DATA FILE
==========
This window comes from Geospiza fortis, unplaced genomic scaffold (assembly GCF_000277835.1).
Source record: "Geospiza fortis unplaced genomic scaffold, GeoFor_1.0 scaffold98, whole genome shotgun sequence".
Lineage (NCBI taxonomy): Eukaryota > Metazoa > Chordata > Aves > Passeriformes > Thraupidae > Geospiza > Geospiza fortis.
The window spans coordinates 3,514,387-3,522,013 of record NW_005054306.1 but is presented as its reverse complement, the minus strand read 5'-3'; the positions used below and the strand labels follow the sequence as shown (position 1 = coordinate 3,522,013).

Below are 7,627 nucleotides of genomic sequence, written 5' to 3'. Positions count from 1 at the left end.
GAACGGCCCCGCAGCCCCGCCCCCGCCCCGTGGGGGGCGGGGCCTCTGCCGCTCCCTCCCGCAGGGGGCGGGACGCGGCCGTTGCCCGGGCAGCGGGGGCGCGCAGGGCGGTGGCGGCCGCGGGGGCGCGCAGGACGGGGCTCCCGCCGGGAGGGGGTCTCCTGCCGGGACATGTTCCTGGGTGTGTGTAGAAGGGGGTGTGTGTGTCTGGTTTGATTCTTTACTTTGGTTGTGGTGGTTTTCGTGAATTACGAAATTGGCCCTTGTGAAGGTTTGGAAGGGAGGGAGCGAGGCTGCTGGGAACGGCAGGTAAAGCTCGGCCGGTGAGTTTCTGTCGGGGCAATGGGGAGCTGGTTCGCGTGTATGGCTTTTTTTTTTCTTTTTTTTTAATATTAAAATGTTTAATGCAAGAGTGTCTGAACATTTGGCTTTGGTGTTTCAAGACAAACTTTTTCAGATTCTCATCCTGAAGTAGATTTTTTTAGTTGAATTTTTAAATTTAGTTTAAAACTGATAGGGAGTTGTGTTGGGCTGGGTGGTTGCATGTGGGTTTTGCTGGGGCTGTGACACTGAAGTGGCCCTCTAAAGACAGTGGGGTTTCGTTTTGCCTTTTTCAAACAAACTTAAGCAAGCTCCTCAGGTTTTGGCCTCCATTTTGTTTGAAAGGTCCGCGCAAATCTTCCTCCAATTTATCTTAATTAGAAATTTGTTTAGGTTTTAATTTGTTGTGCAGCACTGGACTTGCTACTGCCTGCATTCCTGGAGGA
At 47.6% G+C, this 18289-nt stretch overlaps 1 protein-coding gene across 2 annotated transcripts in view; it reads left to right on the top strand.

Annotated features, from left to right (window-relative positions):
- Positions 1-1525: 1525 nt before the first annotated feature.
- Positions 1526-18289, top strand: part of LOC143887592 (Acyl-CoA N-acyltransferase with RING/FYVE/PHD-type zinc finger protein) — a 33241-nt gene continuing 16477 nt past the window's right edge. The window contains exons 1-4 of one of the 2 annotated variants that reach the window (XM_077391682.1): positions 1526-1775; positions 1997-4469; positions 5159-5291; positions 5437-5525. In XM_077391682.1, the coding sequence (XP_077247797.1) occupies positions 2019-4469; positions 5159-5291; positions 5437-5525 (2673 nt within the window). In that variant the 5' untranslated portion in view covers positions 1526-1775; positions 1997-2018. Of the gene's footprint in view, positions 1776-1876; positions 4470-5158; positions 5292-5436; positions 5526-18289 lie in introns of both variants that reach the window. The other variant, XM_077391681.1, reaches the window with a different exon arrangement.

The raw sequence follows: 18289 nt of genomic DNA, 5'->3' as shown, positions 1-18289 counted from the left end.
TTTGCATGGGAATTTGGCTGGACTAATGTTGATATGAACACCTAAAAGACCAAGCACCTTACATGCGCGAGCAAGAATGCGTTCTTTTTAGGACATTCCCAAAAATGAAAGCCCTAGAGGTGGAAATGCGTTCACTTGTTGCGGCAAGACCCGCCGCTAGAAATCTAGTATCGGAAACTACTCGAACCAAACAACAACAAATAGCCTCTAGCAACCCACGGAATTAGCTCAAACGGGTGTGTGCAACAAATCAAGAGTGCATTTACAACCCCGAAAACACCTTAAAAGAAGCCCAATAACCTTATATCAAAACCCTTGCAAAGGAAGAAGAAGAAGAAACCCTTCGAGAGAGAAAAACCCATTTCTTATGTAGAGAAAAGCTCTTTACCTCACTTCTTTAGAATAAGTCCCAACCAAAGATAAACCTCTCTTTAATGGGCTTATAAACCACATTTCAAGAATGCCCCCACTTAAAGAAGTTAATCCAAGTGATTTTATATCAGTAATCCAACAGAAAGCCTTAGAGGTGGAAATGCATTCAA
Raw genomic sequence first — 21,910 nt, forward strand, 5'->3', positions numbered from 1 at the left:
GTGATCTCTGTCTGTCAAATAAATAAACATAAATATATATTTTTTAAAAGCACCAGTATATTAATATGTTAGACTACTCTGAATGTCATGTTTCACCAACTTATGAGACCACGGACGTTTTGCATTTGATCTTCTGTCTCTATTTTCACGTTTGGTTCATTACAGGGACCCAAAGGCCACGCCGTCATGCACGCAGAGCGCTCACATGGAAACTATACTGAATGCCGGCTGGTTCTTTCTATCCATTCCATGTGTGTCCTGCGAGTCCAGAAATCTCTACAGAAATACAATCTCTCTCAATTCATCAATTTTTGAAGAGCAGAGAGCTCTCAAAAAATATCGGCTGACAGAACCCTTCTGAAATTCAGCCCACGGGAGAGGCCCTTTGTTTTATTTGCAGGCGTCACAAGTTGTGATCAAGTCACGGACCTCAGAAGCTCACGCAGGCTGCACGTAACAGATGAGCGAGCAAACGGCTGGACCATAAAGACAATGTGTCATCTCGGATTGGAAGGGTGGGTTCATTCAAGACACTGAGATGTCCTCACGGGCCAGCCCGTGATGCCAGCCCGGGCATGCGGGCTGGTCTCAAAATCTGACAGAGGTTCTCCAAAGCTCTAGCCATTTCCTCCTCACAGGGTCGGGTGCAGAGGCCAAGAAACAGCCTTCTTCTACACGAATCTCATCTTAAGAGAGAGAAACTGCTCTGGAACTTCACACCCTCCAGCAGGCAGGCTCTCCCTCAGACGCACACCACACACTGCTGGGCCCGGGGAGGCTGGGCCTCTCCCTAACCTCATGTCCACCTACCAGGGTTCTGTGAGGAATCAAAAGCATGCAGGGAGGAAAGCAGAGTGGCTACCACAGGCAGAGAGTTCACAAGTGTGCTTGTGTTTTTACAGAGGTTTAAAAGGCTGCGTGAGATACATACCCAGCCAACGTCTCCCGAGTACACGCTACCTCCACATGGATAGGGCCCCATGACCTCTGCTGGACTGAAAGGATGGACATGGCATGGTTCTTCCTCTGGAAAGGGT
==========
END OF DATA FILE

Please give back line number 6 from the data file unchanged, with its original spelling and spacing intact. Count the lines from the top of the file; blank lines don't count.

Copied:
GAACGGCCCCGCAGCCCCGCCCCCGCCCCGTGGGGGGCGGGGCCTCTGCCGCTCCCTCCCGCAGGGGGCGGGACGCGGCCGTTGCCCGGGCAGCGGGGGCGCGCAGGGCGGTGGCGGCCGCGGGGGCGCGCAGGACGGGGCTCCCGCCGGGAGGGGGTCTCCTGCCGGGACATGTTCCTGGGTGTGTGTAGAAGGGGGTGTGTGTGTCTGGTTTGATTCTTTACTTTGGTTGTGGTGGTTTTCGTGAATTACGAAATTGGCCCTTGTGAAGGTTTGGAAGGGAGGGAGCGAGGCTGCTGGGAACGGCAGGTAAAGCTCGGCCGGTGAGTTTCTGTCGGGGCAATGGGGAGCTGGTTCGCGTGTATGGCTTTTTTTTTTCTTTTTTTTTAATATTAAAATGTTTAATGCAAGAGTGTCTGAACATTTGGCTTTGGTGTTTCAAGACAAACTTTTTCAGATTCTCATCCTGAAGTAGATTTTTTTAGTTGAATTTTTAAATTTAGTTTAAAACTGATAGGGAGTTGTGTTGGGCTGGGTGGTTGCATGTGGGTTTTGCTGGGGCTGTGACACTGAAGTGGCCCTCTAAAGACAGTGGGGTTTCGTTTTGCCTTTTTCAAACAAACTTAAGCAAGCTCCTCAGGTTTTGGCCTCCATTTTGTTTGAAAGGTCCGCGCAAATCTTCCTCCAATTTATCTTAATTAGAAATTTGTTTAGGTTTTAATTTGTTGTGCAGCACTGGACTTGCTACTGCCTGCATTCCTGGAGGA